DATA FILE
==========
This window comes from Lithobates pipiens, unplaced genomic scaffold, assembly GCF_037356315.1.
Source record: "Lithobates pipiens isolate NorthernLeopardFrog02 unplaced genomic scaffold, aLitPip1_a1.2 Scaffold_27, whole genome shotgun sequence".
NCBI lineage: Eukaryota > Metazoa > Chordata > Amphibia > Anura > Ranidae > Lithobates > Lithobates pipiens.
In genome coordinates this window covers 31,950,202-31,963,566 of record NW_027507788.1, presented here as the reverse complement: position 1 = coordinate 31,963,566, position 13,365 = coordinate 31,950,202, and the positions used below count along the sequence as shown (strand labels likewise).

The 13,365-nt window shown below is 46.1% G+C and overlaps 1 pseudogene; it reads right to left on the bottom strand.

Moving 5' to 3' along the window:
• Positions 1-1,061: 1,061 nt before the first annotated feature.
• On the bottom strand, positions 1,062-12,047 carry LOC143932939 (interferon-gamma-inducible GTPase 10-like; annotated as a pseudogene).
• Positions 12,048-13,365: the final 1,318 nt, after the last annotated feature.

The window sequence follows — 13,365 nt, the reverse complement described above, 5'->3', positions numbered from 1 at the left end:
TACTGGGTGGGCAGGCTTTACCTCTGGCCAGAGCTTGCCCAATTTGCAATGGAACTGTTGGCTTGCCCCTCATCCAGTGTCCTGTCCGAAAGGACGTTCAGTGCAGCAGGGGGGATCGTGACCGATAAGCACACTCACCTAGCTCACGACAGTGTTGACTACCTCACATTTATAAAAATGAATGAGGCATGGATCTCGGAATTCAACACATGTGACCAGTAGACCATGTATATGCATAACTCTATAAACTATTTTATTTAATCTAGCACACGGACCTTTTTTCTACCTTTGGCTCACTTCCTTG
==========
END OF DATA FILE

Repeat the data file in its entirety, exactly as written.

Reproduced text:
This window comes from Lithobates pipiens, unplaced genomic scaffold, assembly GCF_037356315.1.
Source record: "Lithobates pipiens isolate NorthernLeopardFrog02 unplaced genomic scaffold, aLitPip1_a1.2 Scaffold_27, whole genome shotgun sequence".
NCBI lineage: Eukaryota > Metazoa > Chordata > Amphibia > Anura > Ranidae > Lithobates > Lithobates pipiens.
In genome coordinates this window covers 31,950,202-31,963,566 of record NW_027507788.1, presented here as the reverse complement: position 1 = coordinate 31,963,566, position 13,365 = coordinate 31,950,202, and the positions used below count along the sequence as shown (strand labels likewise).

The 13,365-nt window shown below is 46.1% G+C and overlaps 1 pseudogene; it reads right to left on the bottom strand.

Moving 5' to 3' along the window:
• Positions 1-1,061: 1,061 nt before the first annotated feature.
• On the bottom strand, positions 1,062-12,047 carry LOC143932939 (interferon-gamma-inducible GTPase 10-like; annotated as a pseudogene).
• Positions 12,048-13,365: the final 1,318 nt, after the last annotated feature.

The window sequence follows — 13,365 nt, the reverse complement described above, 5'->3', positions numbered from 1 at the left end:
TACTGGGTGGGCAGGCTTTACCTCTGGCCAGAGCTTGCCCAATTTGCAATGGAACTGTTGGCTTGCCCCTCATCCAGTGTCCTGTCCGAAAGGACGTTCAGTGCAGCAGGGGGGATCGTGACCGATAAGCACACTCACCTAGCTCACGACAGTGTTGACTACCTCACATTTATAAAAATGAATGAGGCATGGATCTCGGAATTCAACACATGTGACCAGTAGACCATGTATATGCATAACTCTATAAACTATTTTATTTAATCTAGCACACGGACCTTTTTTCTACCTTTGGCTCACTTCCTTG